New deferred debt arrangements
New regulations will introduce deferred debt arrangements from 6th April 2018. This will enable employers in multiemployer schemes who cease to employ any active members, to defer payment of an employer debt. Employers that have liability transferred to them under an apportionment arrangement will also be able to enter a deferred debt arrangement.
Certain conditions must be met before an employer debt can be deferred. The trustees must be satisfied that the employer’s covenant is not likely to weaken materially for 12 months (which replaces the funding test originally proposed). Deferred debt arrangements can end in a number of circumstances, including if the employer resumes employing an active member, or becomes insolvent, or agrees with the trustees that the arrangement will end. The government has added to this in the final regulations, confirming that deferred arrangements will end if the scheme winds up or if all employers become insolvent.
Enhanced disclosure of DC costs and charges
Changes to the rules on disclosure of DC costs and charges are intended to make it easier for members and trustees to obtain and compare investment costs. With a few limited exceptions, all occupational schemes providing DC benefits (unless the only DC benefits are AVCs), will need to publish charges and transaction cost information free of charge on a publicly available website. The web address must be included in members’ benefit statements, along with a brief explanation about what information is available. Trustees must also illustrate the compounding effect of the costs and charges on pension savings. The regulations deliberately avoid being too prescriptive about how schemes should present this information to members, although there is statutory guidance to help schemes.
Schemes must comply within seven months of the first scheme year end-date to fall on or after 6th April 2018. The first schemes to be caught will be those whose scheme year ends on 6th April 2018, and they will have until 6th November 2018 to publish the information. To help schemes comply, the Financial Conduct Authority has already brought in new rules obliging investment managers and insurers to provide information about transaction costs and charges to pension schemes, calculated using a standardised method.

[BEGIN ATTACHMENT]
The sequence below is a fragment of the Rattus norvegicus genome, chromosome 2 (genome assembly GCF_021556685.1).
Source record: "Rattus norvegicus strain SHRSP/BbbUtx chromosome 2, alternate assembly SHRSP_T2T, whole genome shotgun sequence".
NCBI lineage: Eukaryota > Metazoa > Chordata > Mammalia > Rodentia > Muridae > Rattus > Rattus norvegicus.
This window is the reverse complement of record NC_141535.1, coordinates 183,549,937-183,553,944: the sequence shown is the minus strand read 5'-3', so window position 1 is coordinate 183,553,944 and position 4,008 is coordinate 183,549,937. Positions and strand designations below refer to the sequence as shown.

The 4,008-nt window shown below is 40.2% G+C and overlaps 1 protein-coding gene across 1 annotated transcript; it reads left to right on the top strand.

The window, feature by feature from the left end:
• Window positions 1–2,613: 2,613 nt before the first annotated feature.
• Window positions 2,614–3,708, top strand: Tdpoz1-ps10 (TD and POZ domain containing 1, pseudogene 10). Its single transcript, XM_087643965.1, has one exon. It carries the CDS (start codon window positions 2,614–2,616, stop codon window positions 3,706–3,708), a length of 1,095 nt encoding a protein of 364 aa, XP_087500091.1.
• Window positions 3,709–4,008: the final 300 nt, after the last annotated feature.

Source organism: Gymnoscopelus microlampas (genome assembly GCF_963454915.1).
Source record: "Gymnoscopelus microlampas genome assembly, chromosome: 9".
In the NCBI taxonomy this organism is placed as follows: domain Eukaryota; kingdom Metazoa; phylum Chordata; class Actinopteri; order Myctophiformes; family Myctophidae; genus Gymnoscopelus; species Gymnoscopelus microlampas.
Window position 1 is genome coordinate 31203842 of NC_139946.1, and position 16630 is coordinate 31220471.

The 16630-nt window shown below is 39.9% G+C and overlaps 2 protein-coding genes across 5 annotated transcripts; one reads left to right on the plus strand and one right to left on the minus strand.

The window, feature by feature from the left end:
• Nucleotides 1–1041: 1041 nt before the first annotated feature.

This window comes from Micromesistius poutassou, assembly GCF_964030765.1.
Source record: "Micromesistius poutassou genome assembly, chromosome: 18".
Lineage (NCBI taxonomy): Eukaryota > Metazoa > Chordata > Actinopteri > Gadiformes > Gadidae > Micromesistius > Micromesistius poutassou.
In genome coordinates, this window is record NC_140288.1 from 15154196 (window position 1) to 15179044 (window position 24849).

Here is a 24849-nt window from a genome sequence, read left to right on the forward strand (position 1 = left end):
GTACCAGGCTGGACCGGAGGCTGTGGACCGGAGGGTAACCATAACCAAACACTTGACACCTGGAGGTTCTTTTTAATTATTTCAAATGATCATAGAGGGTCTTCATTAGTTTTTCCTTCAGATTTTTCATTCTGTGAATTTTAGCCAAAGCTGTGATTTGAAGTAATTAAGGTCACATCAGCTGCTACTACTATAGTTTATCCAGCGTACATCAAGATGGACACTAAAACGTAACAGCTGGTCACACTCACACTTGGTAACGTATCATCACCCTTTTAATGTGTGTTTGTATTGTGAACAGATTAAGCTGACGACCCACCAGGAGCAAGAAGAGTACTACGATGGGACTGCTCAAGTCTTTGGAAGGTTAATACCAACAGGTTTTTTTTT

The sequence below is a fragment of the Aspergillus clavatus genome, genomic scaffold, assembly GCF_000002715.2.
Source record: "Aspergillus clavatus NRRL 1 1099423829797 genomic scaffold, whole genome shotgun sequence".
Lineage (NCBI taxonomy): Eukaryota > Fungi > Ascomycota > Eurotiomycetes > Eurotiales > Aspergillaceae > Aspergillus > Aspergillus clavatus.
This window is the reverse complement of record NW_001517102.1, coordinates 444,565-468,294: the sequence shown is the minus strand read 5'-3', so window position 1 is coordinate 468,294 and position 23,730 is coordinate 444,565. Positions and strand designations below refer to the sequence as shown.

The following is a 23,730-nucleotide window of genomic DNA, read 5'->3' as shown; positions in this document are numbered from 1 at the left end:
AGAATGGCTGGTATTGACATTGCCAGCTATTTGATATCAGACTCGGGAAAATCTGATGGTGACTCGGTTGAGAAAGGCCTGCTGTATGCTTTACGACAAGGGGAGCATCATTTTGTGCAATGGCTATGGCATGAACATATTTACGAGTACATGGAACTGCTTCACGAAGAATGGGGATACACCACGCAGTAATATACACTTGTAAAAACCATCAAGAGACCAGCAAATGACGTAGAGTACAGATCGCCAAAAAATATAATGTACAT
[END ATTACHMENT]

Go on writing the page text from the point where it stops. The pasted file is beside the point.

The government is also adopting reforms to give engaged members more information about pooled investments selected by trustees. From 6th April 2019, trustees must disclose, on request to members or recognised trade unions, the top level of funds for which public information is available in which members are directly invested. By helping engaged members work out what the pooled funds holdings are, how asset managers select investments, and how they engage with companies in which they invest, the government hopes to promote more effective investment practices.
DC to DC bulk transfers without consent:
process simplified New regulations will simplify the process for making transfers without member consent between ‘pure’ DC schemes (i.e. those without additional guarantees). The government hopes that making transfers without consent easier will help schemes consolidate and reduce the number of smaller DC schemes, which can offer poor value for money.
From 6th April 2018, bulk transfers of DC benefits without member consent will be possible without trustees having to obtain an actuarial certificate. Transferring trustees will have to take independent advice on the transfer, unless the receiving scheme is an authorised master trust or the transferring scheme and receiving scheme are connected, for example on a corporate restructuring.
There is an 18-month period during which schemes can continue under the existing regime and rely on an actuarial certificate.
Where transfers are not completed by 30th September 2019, schemes must use the new simplified regime. The DWP intends to produce guidance on the new regime before the end of April 2018.